After the first clashes occurred in the Azerbaijan-Armenia border, both sides carried out military exercises with Turkey, a NATO ally, and Russia, respectively.
When asked how the most recent conflict will affect Ankara’s relations with Moscow, Çelikpala said that Russia and Turkey have a “limited vision” in their relations and have different expectations from the conflicts they support at different sides.
“What both sides understand and expect from the resolution are different. But what are they doing? They are finding daily solutions without colliding and try to proceed,” he said, adding that both sides have much at stakes to risk a conflict.
“Think of it like this: Armenia does not protect its border with Turkey, Russia does. [Russia] sees it as the border of the CSTO. And sees [Turkey] as a NATO country,” he said.
“Russians military bases and defense systems are here. They are controlling Caucasia from here. And [Turkey] has been building a different Caucasia with the trilateral cooperation with Georgia and Azerbaijan for almost 10 years,” he added.
Çelikpala said that both sides’ expectations from the situation in Caucasia are different.
He also added that the conflict between Azerbaijan and Armenia may lead to tensions between Ankara’s relations with Moscow.
Turkey would not want war
As for Turkey’s approach to the conflict and its expectations, Çelikpala said, Turkey would not want a war between Azerbaijan and Armenia.
“That’s why there has always been an agreement with Russia, and the Upper Karabakh issue nearly froze for almost 30 years,” he said.
The professor also underlined that both sides have been investing in their militaries and as Azerbaijan started to gain more revenue while energy prices were high, it spent almost as much as Armenia’s budget on its military.
“A huge infrastructure was built. Turkey and Israel are among the countries which Azerbaijan cooperates with, but Russia and China are among the top countries selling arms,” he said.
“Meaning, Russia is the actor who is providing weapons to both sides. In this sense, they think that they control the balance,” he said.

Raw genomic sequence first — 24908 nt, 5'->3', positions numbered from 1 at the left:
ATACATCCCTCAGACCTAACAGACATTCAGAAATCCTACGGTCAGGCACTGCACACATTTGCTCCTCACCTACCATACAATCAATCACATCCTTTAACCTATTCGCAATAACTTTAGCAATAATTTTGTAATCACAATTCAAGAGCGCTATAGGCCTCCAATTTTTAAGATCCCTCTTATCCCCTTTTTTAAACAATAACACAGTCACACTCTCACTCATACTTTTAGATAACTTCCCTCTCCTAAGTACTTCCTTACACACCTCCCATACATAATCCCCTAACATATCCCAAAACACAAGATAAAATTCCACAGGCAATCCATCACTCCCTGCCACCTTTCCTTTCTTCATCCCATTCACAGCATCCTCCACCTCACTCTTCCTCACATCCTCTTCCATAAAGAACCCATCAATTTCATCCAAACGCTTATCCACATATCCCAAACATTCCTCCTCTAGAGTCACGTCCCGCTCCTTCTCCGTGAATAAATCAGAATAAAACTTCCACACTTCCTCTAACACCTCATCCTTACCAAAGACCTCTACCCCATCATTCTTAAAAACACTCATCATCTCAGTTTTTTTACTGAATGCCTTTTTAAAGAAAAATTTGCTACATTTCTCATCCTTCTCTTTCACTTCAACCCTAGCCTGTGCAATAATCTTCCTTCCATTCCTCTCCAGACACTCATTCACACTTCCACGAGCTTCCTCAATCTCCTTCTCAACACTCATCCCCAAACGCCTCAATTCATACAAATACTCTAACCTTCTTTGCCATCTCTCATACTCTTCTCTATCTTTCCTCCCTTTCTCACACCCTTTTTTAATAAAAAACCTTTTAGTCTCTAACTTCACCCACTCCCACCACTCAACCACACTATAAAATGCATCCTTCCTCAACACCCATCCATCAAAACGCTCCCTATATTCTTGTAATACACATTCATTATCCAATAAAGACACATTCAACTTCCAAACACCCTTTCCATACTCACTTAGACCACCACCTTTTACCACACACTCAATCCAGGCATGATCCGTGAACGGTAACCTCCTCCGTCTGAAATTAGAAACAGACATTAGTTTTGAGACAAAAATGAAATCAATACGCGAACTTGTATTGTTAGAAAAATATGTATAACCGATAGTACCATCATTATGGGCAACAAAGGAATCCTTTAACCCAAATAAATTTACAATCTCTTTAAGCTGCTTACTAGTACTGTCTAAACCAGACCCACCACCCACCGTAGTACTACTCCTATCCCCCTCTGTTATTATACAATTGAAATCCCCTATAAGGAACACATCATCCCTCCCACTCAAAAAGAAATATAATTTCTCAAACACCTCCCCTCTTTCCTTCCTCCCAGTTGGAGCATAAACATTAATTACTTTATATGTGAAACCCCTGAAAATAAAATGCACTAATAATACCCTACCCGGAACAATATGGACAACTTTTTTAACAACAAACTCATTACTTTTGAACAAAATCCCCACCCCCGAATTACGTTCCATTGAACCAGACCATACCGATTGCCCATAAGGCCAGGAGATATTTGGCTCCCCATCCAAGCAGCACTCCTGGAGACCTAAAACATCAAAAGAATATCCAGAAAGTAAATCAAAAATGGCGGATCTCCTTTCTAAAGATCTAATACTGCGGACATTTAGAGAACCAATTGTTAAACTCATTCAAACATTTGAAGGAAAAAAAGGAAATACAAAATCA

When asked if it was possible for Ankara and Baku to build a joint army, as suggested by an Azerbaijani politician, Çelikpala said that it would not be possible, and both sides would not want to do so.
“Because what Azerbaijan values is its independence, being an independent state. I think that being strategic partners is a discourse that would make Azerbaijan and Turkey happy,” he said.
Armenia getting more isolated
Concerning the other side of the conflict, the Armenian side, Çelikpala said that the country has been getting “more and more isolated” from the rest of the world.
“It has started to become a satellite for Russia,” he said, adding that the domestic problems Armenia has been facing are stemming out of it.
“[Armenian Prime Minister] Nikol Pashinyan, who the [Armenian public] supported started to fail the public’s expectation from 2018 to 2020,” he said. He also referred to the security doctrine Pashinyan announced just before the conflict, and that he did not bring any solution to the territorial conflict.
“This Upper Karabakh issue started to pressure [Armenians] because it is being isolated. [While] for Azerbaijan, it is the opposite,” Çelikpala said.
When asked if the internal pressures can shape Armenia’s foreign policy, Çelikpala said that until this day, it had an impact but did not shape the politics.
“Because of the public’s opinion, when we speak of Turkey, Azerbaijan and the Upper Karabakh issue, is standard. It has become a pattern for Armenia, and they cannot exit this,” he said.
Çelikpala also said that Turkey’s relations with Armenia should be separated from Turkish-Armenian relations, which are “very complex with a historical baggage. It is not something that a politician can do. But Turkey and Armenia relations can be carried out,” he added.
Nevertheless, Çelikpala said that due to Armenia’s approach and Turkey’s political atmosphere, the relations are centered around Azerbaijan.
“When we look at it like this, Armenia’s domestic [politics] started to get ahead of its actions,” he said.